The Rescuer

What do these well-known individuals have in common: Hannah Arendt, Marc Chagall, Arthur Koestler, Claude Levi-Strauss, Marcel Duchamp? They are among the many individuals, currently estimated to be over 2,000, that Varian Fry helped to escape from Nazi Germany and occupied France during World War II. They were largely Jewish individuals who were well-known cultural figures—artists, writers, musicians and scientists.

Fry began his work by volunteering to serve on the Emergency Rescue Committee, headquartered in Marseille that aided persons fleeing the Nazis. When he began, the group had the support of the State Department, but that ended 13 months later as the Department slowly turned against it in favor of the Vichy Government that, with the State Department’s agreement, eventually arranged his arrest and expulsion from France.

Before then he had successfully procured forged identity cards, visas to America and arranged passage on ships leaving from Marseille or smuggling those in flight across the border to Spain or Portugal. When asked about his motives for his extremely risky activities, Fry responded that when he had visited Berlin in 1935, he saw Gestapo men assaulting Jews in the city’s streets, and he felt he could no longer remain indifferent.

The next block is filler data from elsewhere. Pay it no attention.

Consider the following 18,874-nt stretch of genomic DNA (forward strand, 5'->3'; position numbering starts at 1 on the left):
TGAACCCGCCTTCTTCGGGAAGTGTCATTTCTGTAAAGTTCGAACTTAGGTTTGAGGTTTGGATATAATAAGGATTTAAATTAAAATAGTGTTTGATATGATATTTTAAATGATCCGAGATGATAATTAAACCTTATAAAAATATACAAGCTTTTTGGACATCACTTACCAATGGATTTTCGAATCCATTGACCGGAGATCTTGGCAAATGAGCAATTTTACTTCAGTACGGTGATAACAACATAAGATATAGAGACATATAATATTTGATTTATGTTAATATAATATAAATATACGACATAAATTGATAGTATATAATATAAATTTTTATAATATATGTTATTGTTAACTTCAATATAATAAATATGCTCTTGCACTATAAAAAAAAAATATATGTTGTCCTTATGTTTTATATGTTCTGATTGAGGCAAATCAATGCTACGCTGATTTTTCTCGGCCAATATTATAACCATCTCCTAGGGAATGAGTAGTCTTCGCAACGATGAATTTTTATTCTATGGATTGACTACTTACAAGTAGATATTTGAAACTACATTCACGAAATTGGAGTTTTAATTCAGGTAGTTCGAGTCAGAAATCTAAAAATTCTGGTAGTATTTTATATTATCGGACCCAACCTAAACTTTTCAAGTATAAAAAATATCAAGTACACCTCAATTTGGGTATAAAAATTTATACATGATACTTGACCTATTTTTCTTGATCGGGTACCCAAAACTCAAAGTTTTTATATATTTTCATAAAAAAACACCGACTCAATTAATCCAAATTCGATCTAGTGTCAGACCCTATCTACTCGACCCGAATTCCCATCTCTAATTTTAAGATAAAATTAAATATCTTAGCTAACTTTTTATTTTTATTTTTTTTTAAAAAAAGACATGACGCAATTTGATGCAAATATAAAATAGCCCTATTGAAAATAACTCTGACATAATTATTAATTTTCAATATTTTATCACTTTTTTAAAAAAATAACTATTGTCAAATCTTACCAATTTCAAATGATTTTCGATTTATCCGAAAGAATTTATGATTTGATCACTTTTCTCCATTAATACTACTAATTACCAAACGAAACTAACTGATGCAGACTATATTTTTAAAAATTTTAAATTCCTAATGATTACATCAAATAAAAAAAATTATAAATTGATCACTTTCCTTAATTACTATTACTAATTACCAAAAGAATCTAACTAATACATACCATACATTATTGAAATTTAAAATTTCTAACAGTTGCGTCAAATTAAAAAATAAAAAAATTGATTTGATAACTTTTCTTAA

''I remembered what I had seen in Germany. I knew what would happen to the refugees if the Gestapo got hold of them ... It was my duty to help them ... Friends warned me of the danger. They said I was a fool to go. I, too, could be walking into the trap. I might never come back alive."

In her book about Fry, The Rescuer, Dara Horn is less generous. She attributes his reasons to a mental illness, characterized as a manic-depressive struggle that occupied his entire life. She writes that his son held a somewhat similar view. He is quoted as saying, “Maybe you need to be a little unhinged to do something foolhardy like that. If Prozac had existed in the 1940s, we wouldn’t be having this conversation.”

I regard both accounts as irrelevant to his work. What he did is far more important, indeed of historic and cultural importance, than his motives, motives that neither Fry, his son, biographer or anyone else can ever hope to fathom.

Unfortunately, Fry was never honored or received the kind of gratitude from those he saved that Sousa Mendes did from the individuals he helped escape from Nazi Germany. Mendes was Portugal’s consul in Bordeaux when Germany invaded France. The Times reported that 40 of them made a pilgrimage to Portugal recently to pay homage to the man who saved their lives.

It is estimated that Mendes issued at least 30,000 (1/3 of whom were Jews) Portuguese visas to individuals seeking to flee the Germans. “He issued many of the visas personally and also persuaded some others on the Portuguese diplomatic staff stationed in France to do the same.” This was contrary to the policy of Fascist government in Portugal that tried and subsequently dismissed him from the diplomatic services, canceling his pension rights. He died in poverty in 1954.

Like Fry he has been honored in Israel as one of the “Righteous Among the Nations.” One of the people who made the pilgrimage to honor Mendes said, “You hear about people who argued that they couldn’t help because it was wartime and they had their own family to worry about, but here was a man with a career, a wife and an incredible amount of children who certainty did do something for others.”